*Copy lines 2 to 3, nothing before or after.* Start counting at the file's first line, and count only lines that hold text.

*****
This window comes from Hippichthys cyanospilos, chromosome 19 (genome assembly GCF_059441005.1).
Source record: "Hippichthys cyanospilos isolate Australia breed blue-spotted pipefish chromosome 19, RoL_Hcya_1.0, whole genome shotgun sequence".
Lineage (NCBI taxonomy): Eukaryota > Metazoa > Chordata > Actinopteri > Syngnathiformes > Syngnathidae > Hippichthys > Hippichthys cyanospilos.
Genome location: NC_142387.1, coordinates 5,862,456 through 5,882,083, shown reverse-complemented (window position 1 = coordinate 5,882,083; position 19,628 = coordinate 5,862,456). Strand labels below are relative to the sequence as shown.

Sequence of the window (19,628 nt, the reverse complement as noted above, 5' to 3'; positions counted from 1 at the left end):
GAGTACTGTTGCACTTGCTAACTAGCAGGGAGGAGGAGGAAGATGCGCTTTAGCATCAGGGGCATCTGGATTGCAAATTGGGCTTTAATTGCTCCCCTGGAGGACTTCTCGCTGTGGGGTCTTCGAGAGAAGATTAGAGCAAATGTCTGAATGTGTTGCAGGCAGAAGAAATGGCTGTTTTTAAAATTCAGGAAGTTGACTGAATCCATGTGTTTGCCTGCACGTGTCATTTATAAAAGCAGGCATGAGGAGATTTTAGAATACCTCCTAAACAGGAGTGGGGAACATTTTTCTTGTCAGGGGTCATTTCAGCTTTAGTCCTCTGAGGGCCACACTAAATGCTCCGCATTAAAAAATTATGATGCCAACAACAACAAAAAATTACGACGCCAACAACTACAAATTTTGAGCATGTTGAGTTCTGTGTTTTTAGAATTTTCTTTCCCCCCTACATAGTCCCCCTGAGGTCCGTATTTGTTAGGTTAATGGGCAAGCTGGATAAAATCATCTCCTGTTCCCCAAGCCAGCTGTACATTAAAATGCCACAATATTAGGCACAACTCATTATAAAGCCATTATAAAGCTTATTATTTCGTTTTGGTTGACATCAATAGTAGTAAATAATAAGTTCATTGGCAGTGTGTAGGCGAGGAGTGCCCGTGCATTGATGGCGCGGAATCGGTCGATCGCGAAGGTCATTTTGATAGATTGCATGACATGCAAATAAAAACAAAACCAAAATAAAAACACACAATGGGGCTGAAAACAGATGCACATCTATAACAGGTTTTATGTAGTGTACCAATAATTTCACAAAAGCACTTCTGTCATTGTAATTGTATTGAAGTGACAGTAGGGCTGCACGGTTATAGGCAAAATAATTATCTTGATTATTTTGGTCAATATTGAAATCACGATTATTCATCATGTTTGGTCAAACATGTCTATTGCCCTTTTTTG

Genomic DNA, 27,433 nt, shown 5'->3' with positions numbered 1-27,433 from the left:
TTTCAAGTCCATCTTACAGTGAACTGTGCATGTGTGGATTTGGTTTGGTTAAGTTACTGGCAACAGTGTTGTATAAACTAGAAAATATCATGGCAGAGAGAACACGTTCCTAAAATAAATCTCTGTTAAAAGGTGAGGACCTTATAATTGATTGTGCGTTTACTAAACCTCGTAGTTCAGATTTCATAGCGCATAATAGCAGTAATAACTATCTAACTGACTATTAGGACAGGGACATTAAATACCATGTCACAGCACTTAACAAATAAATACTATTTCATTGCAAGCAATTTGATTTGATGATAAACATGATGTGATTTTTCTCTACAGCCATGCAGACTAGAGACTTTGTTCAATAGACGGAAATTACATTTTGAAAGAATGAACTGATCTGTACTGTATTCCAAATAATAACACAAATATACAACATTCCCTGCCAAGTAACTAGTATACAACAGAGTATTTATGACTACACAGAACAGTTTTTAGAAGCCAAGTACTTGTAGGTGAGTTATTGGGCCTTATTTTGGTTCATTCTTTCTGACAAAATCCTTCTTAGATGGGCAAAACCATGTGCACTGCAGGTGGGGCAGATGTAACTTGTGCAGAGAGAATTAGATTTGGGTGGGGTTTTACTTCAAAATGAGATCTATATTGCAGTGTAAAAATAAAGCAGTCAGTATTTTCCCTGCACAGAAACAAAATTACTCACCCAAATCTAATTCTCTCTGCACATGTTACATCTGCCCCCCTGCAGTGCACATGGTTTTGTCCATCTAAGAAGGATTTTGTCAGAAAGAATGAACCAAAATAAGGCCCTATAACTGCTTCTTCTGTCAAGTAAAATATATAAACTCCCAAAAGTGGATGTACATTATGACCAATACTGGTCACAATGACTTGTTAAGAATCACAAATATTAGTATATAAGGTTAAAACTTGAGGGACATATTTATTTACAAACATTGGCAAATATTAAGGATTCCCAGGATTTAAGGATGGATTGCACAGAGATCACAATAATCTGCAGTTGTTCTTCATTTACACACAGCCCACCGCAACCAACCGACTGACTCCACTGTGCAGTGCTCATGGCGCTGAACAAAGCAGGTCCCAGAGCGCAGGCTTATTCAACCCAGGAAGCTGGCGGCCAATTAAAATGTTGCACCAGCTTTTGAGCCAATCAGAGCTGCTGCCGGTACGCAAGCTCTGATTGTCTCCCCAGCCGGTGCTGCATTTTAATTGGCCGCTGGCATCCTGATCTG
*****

Source record: "Hippichthys cyanospilos isolate Australia breed blue-spotted pipefish chromosome 19, RoL_Hcya_1.0, whole genome shotgun sequence".
Lineage (NCBI taxonomy): Eukaryota > Metazoa > Chordata > Actinopteri > Syngnathiformes > Syngnathidae > Hippichthys > Hippichthys cyanospilos.